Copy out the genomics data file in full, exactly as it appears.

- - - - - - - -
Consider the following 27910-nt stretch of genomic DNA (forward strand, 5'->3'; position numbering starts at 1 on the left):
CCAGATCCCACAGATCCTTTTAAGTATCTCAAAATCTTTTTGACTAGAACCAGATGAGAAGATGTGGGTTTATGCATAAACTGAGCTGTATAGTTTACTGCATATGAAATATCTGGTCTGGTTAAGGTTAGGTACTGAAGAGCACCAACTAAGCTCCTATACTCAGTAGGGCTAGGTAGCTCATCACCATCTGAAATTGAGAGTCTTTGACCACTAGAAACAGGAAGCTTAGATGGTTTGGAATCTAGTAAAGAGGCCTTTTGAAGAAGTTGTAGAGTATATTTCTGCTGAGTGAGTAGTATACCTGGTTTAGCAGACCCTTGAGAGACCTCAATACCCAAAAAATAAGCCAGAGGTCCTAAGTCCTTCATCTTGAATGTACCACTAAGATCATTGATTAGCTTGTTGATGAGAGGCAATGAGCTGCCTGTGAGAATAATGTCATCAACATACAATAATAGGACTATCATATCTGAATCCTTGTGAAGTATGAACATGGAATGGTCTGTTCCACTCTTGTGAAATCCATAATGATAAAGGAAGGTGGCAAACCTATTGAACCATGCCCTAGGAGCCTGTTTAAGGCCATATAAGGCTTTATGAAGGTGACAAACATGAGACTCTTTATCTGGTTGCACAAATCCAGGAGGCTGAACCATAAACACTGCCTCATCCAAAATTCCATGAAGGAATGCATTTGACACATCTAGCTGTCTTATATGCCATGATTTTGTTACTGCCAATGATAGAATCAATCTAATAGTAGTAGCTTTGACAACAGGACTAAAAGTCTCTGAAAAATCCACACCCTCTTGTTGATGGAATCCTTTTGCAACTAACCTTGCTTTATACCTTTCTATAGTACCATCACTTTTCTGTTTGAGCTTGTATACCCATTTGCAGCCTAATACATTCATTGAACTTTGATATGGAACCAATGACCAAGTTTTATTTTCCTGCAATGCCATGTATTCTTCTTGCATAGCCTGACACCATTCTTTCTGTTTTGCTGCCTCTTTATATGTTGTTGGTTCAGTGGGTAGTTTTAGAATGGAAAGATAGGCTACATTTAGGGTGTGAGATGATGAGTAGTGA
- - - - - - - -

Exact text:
Consider the following 27910-nt stretch of genomic DNA (forward strand, 5'->3'; position numbering starts at 1 on the left):
CCAGATCCCACAGATCCTTTTAAGTATCTCAAAATCTTTTTGACTAGAACCAGATGAGAAGATGTGGGTTTATGCATAAACTGAGCTGTATAGTTTACTGCATATGAAATATCTGGTCTGGTTAAGGTTAGGTACTGAAGAGCACCAACTAAGCTCCTATACTCAGTAGGGCTAGGTAGCTCATCACCATCTGAAATTGAGAGTCTTTGACCACTAGAAACAGGAAGCTTAGATGGTTTGGAATCTAGTAAAGAGGCCTTTTGAAGAAGTTGTAGAGTATATTTCTGCTGAGTGAGTAGTATACCTGGTTTAGCAGACCCTTGAGAGACCTCAATACCCAAAAAATAAGCCAGAGGTCCTAAGTCCTTCATCTTGAATGTACCACTAAGATCATTGATTAGCTTGTTGATGAGAGGCAATGAGCTGCCTGTGAGAATAATGTCATCAACATACAATAATAGGACTATCATATCTGAATCCTTGTGAAGTATGAACATGGAATGGTCTGTTCCACTCTTGTGAAATCCATAATGATAAAGGAAGGTGGCAAACCTATTGAACCATGCCCTAGGAGCCTGTTTAAGGCCATATAAGGCTTTATGAAGGTGACAAACATGAGACTCTTTATCTGGTTGCACAAATCCAGGAGGCTGAACCATAAACACTGCCTCATCCAAAATTCCATGAAGGAATGCATTTGACACATCTAGCTGTCTTATATGCCATGATTTTGTTACTGCCAATGATAGAATCAATCTAATAGTAGTAGCTTTGACAACAGGACTAAAAGTCTCTGAAAAATCCACACCCTCTTGTTGATGGAATCCTTTTGCAACTAACCTTGCTTTATACCTTTCTATAGTACCATCACTTTTCTGTTTGAGCTTGTATACCCATTTGCAGCCTAATACATTCATTGAACTTTGATATGGAACCAATGACCAAGTTTTATTTTCCTGCAATGCCATGTATTCTTCTTGCATAGCCTGACACCATTCTTTCTGTTTTGCTGCCTCTTTATATGTTGTTGGTTCAGTGGGTAGTTTTAGAATGGAAAGATAGGCTACATTTAGGGTGTGAGATGATGAGTAGTGA